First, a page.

I haven’t written about the books I’ve read for, like, years now. Ok, months. But still. This always happens when I want to write a long review of a book I’ve read, and then I don’t, and then I read approximately 10 more books before I accept that I’m never going to write the long review and end up barely touching on the 10 books. Ah well, at least I know myself.
Pandora in the Congo by Albert Sanchez Pinol: This was the book that started the whole cycle. It was quite excellent, engrossing and vivid and exciting. It’s about a man who comes out of the Congo in the 1920’s telling a horrific tale of his adventures accompanying feuding brothers on a search deep into the jungle for diamonds, and who is arrested for the murders of those brothers. The main character is the man who is hired to write his story, in an attempt to bring the truth to light. It made me want to delve into books about Africa and colonial history, and even colonization literary theory, which I hated passionately in college, so that’s really saying something.
The Manual of Detection by Jedediah Berry: This book was pure magic. Pulpy and slightly off kilter, it was a sheer joy to read. A man working for a secret agency (his job is to keep files for their best, most famous agent) ends up working as an agent, although he has no idea what he’s doing. It’s reminiscent of The Avengers but slightly more odd, and absolutely fantastic.
The Voyage Out (Oxford World’s Classics) by Virginia Woolf: Virginia Woolf is one of my favorite writers, and none of her previous work prepared me for this one. Each character is so vivid and clear, and her depictions of love so raw and honest. So, so good.
The Snows of Kilimanjaro and Other Stories (Scribner Classics) by Ernest Hemingway: Ol’ Papa Hemingway is another of my favorites, and I picked this collection of stories up because of the Africa connection. His writing blows me away, I love it.
Lectures on Faith by Joseph Smith: This is the first time I’ve read these, and they were quite interesting. I feel like I probably missed a lot, but I did get a lot out of them.
Suffering Is Optional: Three Keys to Freedom and Joy by Cheri Huber: Cheri Huber is a Zen teacher, and I really enjoy her books. This was kind of a workshop in book form, and I went through it doing one exercise a day and discussing it with Brandy via e-mail. It was good to slow down and do each of the exercises, and I feel like I learned a lot from it.
The 25 Best Time Management Tools & Techniques: How to Get More Done Without Driving Yourself Crazy by Pamela Dodd and Doug Sundheim: The authors of this book took the 25 highest rated time management books from Amazon, read them, compiled all of the information, and put it together in this book. It was an interesting read, but to tell you the truth, none of it really sticks out now that I’m thinking about it, and I don’t know that I really changed any of my behavior due to it. Ah well.
The Creative Family: How to Encourage Imagination and Nurture Family Connections by Amanda Soule: This book is fantastic and inspiring. I almost (almost) wish I lived in Maine. But the life this woman leads is the kind of life I want for my family. Just, you know, in California.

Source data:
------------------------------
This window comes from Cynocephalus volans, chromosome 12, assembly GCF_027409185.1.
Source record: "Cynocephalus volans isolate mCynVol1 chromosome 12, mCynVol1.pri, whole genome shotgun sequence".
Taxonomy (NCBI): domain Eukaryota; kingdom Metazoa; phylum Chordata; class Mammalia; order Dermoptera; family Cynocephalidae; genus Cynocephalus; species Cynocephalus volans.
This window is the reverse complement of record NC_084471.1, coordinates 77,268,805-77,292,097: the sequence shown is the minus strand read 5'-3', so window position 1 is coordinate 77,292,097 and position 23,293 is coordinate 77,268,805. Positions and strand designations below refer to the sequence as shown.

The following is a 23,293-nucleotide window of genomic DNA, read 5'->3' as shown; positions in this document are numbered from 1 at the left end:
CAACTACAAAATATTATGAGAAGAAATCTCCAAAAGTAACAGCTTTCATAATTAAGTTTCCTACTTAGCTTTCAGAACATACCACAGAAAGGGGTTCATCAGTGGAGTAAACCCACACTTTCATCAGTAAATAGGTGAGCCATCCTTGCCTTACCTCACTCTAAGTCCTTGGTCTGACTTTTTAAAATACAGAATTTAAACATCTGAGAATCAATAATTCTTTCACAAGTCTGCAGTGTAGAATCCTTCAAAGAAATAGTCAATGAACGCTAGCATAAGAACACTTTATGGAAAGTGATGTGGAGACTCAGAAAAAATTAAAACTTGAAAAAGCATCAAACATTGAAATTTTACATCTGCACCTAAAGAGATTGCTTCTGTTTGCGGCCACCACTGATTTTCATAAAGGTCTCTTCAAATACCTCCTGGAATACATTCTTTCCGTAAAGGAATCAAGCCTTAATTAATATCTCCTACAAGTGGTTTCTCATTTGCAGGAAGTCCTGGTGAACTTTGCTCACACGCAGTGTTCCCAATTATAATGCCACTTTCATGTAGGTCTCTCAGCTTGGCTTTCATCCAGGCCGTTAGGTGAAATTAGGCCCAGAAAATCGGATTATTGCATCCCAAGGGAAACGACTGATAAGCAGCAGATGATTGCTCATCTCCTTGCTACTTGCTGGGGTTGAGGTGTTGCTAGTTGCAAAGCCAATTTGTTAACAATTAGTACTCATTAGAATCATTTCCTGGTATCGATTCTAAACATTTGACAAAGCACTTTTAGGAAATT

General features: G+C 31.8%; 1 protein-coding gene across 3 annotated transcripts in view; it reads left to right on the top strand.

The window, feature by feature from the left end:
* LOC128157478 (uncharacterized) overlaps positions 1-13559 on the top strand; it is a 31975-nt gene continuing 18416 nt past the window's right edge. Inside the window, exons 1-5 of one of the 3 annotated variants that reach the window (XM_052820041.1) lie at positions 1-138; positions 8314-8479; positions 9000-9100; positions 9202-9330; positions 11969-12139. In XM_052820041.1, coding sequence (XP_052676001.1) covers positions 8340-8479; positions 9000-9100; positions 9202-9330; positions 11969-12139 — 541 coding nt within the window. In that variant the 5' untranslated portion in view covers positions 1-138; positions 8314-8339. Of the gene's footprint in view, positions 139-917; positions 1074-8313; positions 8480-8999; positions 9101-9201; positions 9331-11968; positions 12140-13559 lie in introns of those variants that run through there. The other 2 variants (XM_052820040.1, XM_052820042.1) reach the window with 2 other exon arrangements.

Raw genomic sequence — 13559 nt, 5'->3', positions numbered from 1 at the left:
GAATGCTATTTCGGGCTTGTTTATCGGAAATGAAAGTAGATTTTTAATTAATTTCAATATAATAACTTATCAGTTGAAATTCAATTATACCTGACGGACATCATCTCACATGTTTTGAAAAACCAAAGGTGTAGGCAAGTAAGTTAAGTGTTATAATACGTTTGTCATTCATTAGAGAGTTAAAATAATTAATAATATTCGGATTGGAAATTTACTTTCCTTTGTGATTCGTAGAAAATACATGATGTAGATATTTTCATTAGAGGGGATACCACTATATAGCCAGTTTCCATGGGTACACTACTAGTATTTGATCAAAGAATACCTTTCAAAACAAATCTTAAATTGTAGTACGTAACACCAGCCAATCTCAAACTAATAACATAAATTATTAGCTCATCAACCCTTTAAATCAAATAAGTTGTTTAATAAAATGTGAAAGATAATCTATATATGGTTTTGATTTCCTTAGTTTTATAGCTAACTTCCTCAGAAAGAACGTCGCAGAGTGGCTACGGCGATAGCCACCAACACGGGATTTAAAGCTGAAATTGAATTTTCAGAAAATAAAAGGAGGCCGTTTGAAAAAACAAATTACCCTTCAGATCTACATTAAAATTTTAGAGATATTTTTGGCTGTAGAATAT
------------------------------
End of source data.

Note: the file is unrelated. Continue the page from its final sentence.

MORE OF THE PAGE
The Salvage Studio: Sustainable Home Comforts to Organize, Entertain, and Inspire by Amy Duncan and a bunch of other people: This was written by the women who run The Selvage Studio, a studio that sells items made out of salvaged and recycled materials. They lay out their philosophy as well as presenting projects that the reader could complete. Their style isn’t exactly in line with mine, but their passion and creativity are completely inspiring. And the pictures in the book are just stunning.
In Praise of Slowness : Challenging the Cult of Speed (Plus) by Carl Honore: This book examines the “Slow Movement” – the attempt by a widening population to slow down and stop living such hectic, crazy busy lives. He describes different facets of the movement- slow eating, slow cities, slow… other things that I can’t recall at the moment. The one thing that did completely stick out to me was the importance of slowing down while driving and driving the speed limit- he presented the figures on how little time it actually saves you to speed, and the statistics on stopping distance and accident fatalities at higher speeds– since I’ve read it, I’v stayed right at the speed limit every time I drive. No more speeding for me. Over all it was an interesting read, if a little heavy on the anecdotal evidence.
What the Scriptures Teach Us about Raising a Child by S. Michael Wilcox: This book is fantastic. Drawing on examples of parenting from the scriptures, Wilcox presents principles with clarity and insight. It’s a quick read, but has a lot of deep, ponderable ideas.
I’m currently in the middle of My Life in France by Julia Child, The Promise of Enough: Seven Principles of True Abundance by Emily Freeman, and Gourmet Rhapsody by Muriel Barbery. (I’d link to that one, but the only copies they have on Amazon are a presale for an expensive hardcover. So I won’t link. But it’s really good.) Then I have To Kill a Mockingbird by Harper Lee, The Ghost Stories of Muriel Spark, The Elegance of the Hedgehog by Muriel Barbery, and at least one other that I’m forgetting, in the wings.
What are you reading?